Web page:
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Kelso House

1902, 111 South Terrace, near cnr Howard Street, assumed to be on Lot 608


Steve Grant:
Built by post master and whaler John Bateman ... Dr Sydney Hicks was the first to take up residence, followed by Dr Peter Garbin and then the notable Dr Walter Blaxland, who was related to the Blue Mountains explorer but more famous locally for his refusal to don a hat. ... Kelso was converted into a private hospital in the 1920s under Dr Charles Kerr, later reincarnating as medical suites.
Along the way some utilitarian changes were made to the property and the precious stables out the back have gone, but now it’s been bought back to its former glory and its medical history has been softened with some homely touches ... Steve Grant, Fremantle Herald, 28 October 2016.

There are three original Town Lots between Howard and Russell Streets: from north to south 608, 607, 606. In 1886-8, W.E. Marmion owned Lots 608 and 607, and H.M. Lefroy owned Lot 606. I'm assuming that Kelso House is one of two parts of Lot 608, the other being the business at no. 109, which is now Mark Negri's business Perth Pressed Metal; having previously been Ian Diffen's Tyre Service.

In 1897, the (earliest) Post Office Directory shows the tenants (in the order, lots 608-606) as being Otto Harling, Mrs Catherine O'Heaney, and Mrs Margaret Brunskill. In 1898 the Post Office Directory shows the tenants as being George Thomson (Queen's Laundry), Mrs Catherine O'Heaney, and Mrs Margaret Brunskill. In 1899 tenancies were unchanged. In 1900: Mrs S.A. Lawrence, Wm Eastwell, Mrs Margaret Brunskill (at the then no. 165).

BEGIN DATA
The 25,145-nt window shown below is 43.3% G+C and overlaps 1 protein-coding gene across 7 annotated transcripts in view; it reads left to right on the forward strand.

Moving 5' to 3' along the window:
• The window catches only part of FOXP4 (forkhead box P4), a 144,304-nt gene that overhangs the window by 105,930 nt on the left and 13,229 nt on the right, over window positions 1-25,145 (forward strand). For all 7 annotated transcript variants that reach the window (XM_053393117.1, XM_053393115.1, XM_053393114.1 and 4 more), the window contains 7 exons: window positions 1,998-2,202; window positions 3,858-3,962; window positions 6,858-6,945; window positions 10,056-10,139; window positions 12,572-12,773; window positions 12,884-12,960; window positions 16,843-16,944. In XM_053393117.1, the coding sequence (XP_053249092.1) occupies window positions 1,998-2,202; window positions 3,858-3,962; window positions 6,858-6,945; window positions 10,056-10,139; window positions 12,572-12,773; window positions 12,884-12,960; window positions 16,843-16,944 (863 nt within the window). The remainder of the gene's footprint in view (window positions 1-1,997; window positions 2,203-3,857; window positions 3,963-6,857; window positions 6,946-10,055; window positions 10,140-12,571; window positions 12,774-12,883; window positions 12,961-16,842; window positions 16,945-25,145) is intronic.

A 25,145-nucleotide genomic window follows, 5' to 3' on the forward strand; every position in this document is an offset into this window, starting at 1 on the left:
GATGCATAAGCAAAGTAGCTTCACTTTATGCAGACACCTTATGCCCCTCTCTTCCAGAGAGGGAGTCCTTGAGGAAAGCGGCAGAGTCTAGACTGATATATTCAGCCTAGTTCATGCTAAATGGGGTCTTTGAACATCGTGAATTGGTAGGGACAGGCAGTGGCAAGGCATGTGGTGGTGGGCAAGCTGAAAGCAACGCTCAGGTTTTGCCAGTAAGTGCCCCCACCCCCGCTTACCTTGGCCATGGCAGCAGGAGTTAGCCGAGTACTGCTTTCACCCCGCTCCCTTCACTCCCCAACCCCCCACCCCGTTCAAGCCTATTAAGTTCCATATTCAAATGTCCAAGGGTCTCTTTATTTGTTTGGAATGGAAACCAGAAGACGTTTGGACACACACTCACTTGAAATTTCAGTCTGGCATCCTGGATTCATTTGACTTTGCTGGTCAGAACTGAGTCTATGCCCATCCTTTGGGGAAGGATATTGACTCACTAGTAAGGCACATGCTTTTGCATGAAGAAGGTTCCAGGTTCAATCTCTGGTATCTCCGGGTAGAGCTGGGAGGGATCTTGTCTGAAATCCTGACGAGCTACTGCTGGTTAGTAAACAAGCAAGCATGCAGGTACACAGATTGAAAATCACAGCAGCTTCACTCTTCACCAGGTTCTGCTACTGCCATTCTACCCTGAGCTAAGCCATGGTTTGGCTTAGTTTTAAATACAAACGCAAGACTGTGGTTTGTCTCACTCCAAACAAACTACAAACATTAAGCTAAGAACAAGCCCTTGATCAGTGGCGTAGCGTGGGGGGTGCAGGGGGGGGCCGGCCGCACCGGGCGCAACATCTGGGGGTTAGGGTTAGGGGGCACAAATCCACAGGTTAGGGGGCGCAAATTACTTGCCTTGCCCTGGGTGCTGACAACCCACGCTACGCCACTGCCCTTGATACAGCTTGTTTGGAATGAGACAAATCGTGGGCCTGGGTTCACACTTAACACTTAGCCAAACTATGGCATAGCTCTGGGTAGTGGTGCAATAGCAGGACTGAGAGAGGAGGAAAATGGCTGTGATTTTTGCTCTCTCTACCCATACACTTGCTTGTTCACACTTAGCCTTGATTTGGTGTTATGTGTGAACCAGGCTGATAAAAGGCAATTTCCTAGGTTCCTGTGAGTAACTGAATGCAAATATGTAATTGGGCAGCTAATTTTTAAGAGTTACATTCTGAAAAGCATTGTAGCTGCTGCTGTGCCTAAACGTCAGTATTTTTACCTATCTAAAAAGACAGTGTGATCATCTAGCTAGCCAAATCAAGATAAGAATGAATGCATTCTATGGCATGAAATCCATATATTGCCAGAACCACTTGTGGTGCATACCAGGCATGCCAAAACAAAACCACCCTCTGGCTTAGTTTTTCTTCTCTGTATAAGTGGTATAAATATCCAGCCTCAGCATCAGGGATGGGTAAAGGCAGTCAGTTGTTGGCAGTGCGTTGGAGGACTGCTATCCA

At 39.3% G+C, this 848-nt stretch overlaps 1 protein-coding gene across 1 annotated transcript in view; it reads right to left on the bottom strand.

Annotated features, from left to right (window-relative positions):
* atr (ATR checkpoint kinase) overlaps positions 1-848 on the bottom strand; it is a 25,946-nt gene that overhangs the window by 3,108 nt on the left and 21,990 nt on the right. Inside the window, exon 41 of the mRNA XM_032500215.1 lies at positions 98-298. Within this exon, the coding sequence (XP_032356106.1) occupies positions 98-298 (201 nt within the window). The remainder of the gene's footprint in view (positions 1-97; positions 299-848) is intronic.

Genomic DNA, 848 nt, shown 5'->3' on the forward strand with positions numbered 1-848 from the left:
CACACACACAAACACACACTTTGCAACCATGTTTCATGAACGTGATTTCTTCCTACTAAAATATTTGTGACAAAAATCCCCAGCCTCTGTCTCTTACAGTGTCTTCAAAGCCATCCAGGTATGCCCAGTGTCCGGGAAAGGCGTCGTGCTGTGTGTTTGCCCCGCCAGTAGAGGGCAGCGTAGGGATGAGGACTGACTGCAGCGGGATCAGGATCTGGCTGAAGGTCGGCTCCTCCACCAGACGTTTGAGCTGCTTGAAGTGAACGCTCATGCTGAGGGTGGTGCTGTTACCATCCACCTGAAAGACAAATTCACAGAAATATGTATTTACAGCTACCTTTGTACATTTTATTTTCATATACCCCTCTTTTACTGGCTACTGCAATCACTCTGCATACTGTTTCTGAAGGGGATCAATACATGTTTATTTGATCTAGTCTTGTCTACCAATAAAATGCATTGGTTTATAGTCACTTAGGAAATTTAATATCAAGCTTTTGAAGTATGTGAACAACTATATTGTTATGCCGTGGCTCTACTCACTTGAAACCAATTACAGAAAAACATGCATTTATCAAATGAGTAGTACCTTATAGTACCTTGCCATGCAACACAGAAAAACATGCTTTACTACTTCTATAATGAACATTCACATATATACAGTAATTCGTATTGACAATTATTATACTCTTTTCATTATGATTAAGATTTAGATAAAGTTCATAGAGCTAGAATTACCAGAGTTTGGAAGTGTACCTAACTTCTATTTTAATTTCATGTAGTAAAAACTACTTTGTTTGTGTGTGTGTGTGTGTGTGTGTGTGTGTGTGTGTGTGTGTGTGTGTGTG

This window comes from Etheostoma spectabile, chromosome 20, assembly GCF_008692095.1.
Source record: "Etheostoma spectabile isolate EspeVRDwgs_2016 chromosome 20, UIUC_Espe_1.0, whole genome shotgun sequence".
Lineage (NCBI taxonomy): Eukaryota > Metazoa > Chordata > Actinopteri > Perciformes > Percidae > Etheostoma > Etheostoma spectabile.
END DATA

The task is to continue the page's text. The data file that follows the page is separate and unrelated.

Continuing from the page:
Leaping forward to 1940, and the last available Post Office Directory, we find medical practitioners, Alan R. Bean and Frank H. Ebell at no. 111, and Pasquale D'Antonio with a mixed business at no. 117.

I'm guessing that the doctors were in Kelso House, as it has a long medical history, and, as no tenant is mentioned between it and Howard Street, that the land there could have been the garden or yard or outbuildings that went with the house. It's known that it had stables, as Steve Grant mentions above.

For information after 1940 one might have to look into the rate books in the Fremantle Library, which are currently (2021) stored offsite until the new library is available some time this century.

Ken Kelso told me in conversation that the House is named after one of the doctors - a Dr Kelso, apparently - who was not related to his family.

References and Links

Thanks to Steve Grant and the Fremantle Herald for the story, from which the image also comes. Thanks to Mark Negri for the inquiry that led to me finding out much of the above. Re 109 South Terrace, Mark tells me: "Before Ian Diffen ... this [109] was a garage for the BMC (British Motor Company), that used to have their dealership in Essex Street selling Minis, Leyland, etc. before the Esplanade Hotel bought them out and redeveloped the northwest part of the street to accommodate more rooms at the time of the America Cup."

Garry Gillard | New: 28 October, 2016 | Now: 5 October, 2021